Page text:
Before obtaining a court judgment, a bill collector generally has only oneway of getting paid: demand payment. This is done with calls and letters. However, once the collector (or creditor) sues you and gets a judgment, the law allows it to take further steps to collect the debt. If you have a job, the collector may try to garnish up to 25% of your net wages. The collector may also try to seize bank or other deposit accounts you have. If you own real property, the collector may record a lien against it, which will have to be paid when you sell or refinance your property. Even if you're not currently working or have no property, the judgment won't disappear. Court judgments can last up to 20 years, and in many cases, can be renewed for years beyond that.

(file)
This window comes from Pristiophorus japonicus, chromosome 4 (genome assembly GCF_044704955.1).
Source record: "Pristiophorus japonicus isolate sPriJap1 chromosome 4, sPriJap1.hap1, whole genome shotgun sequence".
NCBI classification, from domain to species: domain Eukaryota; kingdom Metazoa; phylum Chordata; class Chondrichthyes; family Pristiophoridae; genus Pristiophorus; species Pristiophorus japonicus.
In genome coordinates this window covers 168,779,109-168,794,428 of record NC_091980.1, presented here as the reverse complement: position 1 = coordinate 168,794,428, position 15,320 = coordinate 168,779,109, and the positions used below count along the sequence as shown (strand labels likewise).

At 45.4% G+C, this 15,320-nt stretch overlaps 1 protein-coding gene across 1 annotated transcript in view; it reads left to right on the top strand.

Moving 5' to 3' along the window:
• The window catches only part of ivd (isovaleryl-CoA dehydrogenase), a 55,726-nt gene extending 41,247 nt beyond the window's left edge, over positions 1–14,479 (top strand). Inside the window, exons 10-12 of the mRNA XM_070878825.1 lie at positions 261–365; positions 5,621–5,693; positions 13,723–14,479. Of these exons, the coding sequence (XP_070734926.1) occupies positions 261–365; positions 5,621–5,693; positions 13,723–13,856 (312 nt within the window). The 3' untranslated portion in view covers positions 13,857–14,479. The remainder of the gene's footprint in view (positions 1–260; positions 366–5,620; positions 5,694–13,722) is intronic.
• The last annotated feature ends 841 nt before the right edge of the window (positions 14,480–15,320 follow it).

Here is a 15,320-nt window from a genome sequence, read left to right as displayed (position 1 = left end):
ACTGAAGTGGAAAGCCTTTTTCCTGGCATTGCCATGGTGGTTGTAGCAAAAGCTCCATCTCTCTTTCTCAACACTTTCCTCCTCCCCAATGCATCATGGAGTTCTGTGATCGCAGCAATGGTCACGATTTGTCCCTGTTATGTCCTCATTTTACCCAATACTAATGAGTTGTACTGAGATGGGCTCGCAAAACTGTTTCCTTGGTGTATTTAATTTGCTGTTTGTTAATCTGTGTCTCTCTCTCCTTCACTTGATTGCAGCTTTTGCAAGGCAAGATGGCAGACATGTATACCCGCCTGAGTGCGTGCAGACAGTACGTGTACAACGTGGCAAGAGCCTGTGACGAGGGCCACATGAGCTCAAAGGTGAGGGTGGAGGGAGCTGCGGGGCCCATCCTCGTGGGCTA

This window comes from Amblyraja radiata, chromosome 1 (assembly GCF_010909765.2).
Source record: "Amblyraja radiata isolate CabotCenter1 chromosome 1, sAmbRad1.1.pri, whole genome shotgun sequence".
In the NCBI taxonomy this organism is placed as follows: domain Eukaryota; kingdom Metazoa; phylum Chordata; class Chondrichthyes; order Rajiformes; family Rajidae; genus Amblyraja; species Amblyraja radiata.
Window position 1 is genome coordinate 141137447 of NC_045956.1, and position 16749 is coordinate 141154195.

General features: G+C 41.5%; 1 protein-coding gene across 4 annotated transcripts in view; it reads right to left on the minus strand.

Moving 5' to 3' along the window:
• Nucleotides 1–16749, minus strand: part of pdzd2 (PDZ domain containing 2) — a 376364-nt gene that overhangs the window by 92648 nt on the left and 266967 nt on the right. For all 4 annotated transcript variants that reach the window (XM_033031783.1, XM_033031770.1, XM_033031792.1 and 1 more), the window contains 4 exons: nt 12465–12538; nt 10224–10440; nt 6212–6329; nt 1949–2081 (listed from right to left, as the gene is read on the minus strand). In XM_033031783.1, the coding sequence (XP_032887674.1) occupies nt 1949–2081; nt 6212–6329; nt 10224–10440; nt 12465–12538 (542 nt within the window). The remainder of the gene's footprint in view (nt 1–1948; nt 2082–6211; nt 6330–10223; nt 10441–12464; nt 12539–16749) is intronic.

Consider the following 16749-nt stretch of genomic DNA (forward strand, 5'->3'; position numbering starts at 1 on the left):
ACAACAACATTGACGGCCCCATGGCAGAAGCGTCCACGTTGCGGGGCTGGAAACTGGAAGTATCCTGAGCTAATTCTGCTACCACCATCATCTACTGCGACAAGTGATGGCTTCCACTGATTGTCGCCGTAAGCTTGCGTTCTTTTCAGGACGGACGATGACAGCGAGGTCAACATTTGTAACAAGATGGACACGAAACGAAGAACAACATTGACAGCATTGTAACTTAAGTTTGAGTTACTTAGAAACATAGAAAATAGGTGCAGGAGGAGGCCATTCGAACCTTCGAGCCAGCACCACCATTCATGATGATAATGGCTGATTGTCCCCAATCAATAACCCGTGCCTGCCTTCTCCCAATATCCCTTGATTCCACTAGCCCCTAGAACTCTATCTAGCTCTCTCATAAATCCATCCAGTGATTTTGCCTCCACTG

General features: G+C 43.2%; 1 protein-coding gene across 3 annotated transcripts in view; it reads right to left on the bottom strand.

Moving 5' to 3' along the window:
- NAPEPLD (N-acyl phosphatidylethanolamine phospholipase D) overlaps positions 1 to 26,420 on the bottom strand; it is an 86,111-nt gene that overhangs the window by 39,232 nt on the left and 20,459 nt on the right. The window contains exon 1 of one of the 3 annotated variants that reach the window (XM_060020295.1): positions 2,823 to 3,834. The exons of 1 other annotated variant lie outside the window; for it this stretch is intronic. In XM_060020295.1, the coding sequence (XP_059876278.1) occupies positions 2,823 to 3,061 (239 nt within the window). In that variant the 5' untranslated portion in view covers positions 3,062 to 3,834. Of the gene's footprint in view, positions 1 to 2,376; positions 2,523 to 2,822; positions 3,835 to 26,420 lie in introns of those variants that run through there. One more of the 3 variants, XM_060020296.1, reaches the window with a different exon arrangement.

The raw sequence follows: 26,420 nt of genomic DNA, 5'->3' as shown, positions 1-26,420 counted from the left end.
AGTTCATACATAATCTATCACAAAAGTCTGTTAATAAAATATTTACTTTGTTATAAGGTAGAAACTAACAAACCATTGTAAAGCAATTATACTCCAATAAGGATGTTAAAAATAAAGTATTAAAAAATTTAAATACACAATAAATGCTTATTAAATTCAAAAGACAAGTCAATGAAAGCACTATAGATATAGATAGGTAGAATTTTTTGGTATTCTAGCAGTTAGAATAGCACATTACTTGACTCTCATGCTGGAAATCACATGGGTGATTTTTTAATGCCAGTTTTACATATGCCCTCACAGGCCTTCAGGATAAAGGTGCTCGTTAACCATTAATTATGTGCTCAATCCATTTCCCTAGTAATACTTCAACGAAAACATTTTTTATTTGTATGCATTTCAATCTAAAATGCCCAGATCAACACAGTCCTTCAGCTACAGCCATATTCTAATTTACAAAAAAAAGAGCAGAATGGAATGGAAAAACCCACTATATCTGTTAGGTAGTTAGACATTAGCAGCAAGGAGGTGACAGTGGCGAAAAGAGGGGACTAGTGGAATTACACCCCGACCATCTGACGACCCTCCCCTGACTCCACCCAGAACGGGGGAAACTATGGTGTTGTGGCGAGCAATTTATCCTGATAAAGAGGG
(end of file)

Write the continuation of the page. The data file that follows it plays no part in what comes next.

The information on this page is meant to provide a general overview of the law. The laws in your state and/or city may deviate significantly from those described here. If you have specific questions related to your situation you should speak with a local attorney.